# How to calculate the area of a listplot [duplicate]

I need to calculate the area enclosed in a two-dimensional listplot and following an answer to a similar question I tried this way:

imgnorm = (mnorm =
MorphologicalComponents[
Erosion[Binarize[
ListLinePlot[{list}, ImageSize -> Large, Axes -> False]],
0.5]]) // Colorize

listareas = {area1 = 1/. ComponentMeasurements[{mnorm, imgnorm}, "Area"], area2 = 2/. ComponentMeasurements[{mnorm, imgnorm}, "Area"]}


It works fine, however it is not precise enough for what I need to do because part of the area is taken by the black line.

The list is quite big and the points don't form a polygon.

EDIT: Here is the plot: Any help would be appreciated, thank you in advance.

• Can you show the list resoluted-down perhaps? And could you close it to form a polygon for any practical purpose? For we know how to compute the polygon area... – BoLe May 29 '13 at 16:13
• When you say it's not a polygon, do you mean the lines overlap? Or that it is not closed? – Michael E2 May 29 '13 at 17:09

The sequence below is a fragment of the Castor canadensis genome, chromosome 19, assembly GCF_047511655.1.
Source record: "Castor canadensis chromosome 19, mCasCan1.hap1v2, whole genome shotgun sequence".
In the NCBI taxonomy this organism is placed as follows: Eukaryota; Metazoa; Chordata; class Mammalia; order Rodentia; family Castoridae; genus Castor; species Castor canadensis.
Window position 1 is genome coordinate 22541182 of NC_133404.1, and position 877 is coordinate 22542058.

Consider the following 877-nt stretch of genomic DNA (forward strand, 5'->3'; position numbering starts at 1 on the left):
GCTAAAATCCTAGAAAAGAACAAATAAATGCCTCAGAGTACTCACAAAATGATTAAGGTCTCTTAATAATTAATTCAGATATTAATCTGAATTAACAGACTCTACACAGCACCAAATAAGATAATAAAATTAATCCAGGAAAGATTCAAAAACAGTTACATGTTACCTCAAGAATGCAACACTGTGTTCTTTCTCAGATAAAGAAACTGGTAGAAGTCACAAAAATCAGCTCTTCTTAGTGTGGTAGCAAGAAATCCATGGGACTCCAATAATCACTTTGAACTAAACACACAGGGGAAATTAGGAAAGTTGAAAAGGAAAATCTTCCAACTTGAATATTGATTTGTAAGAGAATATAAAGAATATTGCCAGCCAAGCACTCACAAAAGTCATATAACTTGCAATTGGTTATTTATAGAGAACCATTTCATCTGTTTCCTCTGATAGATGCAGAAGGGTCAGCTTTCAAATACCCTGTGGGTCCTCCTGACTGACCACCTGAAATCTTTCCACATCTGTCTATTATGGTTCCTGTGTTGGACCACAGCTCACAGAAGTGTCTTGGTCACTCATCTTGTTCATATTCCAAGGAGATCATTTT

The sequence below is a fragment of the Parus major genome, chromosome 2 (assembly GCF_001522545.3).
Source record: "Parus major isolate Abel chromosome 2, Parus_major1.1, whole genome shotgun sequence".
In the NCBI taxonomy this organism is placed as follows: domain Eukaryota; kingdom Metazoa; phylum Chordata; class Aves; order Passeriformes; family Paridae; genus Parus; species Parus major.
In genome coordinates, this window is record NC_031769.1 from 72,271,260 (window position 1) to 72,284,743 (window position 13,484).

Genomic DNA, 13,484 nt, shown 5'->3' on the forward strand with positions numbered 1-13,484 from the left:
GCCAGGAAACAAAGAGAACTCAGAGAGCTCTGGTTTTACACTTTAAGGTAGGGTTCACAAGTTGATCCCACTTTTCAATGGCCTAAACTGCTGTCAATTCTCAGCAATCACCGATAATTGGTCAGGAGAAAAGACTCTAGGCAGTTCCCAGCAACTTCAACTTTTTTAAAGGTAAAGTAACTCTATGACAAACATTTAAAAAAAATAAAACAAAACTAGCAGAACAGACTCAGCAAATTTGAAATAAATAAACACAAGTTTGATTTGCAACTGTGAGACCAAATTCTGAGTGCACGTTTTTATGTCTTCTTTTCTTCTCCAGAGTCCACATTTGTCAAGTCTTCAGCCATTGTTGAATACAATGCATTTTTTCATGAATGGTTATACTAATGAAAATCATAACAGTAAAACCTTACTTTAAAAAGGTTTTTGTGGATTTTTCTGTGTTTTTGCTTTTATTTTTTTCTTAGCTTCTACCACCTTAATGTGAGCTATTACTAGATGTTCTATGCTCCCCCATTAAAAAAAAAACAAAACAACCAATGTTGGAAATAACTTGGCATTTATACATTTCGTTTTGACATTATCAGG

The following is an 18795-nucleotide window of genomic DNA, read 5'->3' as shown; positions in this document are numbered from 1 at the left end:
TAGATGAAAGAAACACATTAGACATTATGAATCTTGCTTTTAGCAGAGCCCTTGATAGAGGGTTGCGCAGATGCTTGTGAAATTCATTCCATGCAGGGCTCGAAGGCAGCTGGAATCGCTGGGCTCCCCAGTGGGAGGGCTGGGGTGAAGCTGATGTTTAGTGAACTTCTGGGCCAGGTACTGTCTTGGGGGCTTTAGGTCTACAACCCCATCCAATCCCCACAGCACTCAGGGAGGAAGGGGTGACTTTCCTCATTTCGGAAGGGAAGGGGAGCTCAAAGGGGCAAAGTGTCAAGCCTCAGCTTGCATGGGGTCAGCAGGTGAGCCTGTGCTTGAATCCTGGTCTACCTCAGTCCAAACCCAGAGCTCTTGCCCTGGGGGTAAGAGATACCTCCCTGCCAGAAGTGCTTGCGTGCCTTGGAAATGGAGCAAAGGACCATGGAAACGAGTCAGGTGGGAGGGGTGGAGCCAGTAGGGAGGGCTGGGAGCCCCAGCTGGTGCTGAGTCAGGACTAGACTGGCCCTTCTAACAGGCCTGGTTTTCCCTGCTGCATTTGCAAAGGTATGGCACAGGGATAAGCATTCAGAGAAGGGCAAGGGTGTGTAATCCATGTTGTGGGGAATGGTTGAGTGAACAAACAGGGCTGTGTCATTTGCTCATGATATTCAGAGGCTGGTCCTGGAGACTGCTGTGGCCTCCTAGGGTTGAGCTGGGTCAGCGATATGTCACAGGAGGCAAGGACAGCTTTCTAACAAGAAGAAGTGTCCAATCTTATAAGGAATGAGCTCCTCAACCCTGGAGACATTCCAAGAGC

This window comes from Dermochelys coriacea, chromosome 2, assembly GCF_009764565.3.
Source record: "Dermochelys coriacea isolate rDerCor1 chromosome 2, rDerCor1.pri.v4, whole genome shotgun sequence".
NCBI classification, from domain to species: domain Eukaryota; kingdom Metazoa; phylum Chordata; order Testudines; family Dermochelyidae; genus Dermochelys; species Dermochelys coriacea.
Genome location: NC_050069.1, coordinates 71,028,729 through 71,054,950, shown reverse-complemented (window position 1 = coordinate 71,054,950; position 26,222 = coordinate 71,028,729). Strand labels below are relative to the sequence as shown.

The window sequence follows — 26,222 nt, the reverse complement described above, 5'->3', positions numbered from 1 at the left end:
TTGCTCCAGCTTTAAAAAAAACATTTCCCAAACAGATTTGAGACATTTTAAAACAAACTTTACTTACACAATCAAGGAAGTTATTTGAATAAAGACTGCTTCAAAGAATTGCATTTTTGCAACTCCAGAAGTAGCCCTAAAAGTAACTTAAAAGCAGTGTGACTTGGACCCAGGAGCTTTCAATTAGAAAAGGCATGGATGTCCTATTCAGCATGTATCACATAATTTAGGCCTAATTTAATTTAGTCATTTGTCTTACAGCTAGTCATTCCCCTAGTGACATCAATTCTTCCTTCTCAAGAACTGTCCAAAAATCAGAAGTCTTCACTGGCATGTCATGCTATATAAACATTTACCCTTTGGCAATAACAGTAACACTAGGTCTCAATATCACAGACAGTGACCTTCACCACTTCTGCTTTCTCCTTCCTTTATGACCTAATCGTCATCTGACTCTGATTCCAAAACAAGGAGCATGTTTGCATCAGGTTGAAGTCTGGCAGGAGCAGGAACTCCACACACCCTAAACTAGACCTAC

• It is closed but the lines overlap, it wouldn't be a problem to remove those points if I could do it automatically, I don't need to be that precise – John May 29 '13 at 17:12
• Related answer -- assumes no self-intersections. – Michael E2 May 29 '13 at 17:15
• Another related question - actually I'm now pretty sure that this is a duplicate of the linked question. – Jens May 29 '13 at 17:21

I don't see any reason to create a plot at all. According to your example, you have a list that can be plotted with ListLinePlot. That means it can be interpolated by a piecewise linear function. Consequently, you only need to find that linear function and calculate its integral.

Here is an example:

list = Accumulate[RandomReal[{-1, 1}, 250]];

Integrate[
Interpolation[list, InterpolationOrder -> 1][x], {x, 1,
Length[list]}]


This assumed that the x axis runs from 1 to the length of the list. It's easy to extend this to cases where the scale is different, or the x axis values are not evenly spaced.

The important ingredient is InterpolationOrder. The setting 1 leads to a linear interpolation the way it is plotted in ListLinePlot. Higher settings would produce smoothed approximations that may or may not be a better representation of the data you're trying to integrate.

• I can't use an interpolating function because it is a cicle and some x values have more than one correspondant y value – John May 29 '13 at 16:56
• I see. But then it will still be possible to divide your list into separate parts that can be considered functions over an interval on the horizontal axis. I'd say that's much more efficient than to try and extract the same information from a plot of any kind. Plotting is just a detour if you already have the data. – Jens May 29 '13 at 17:17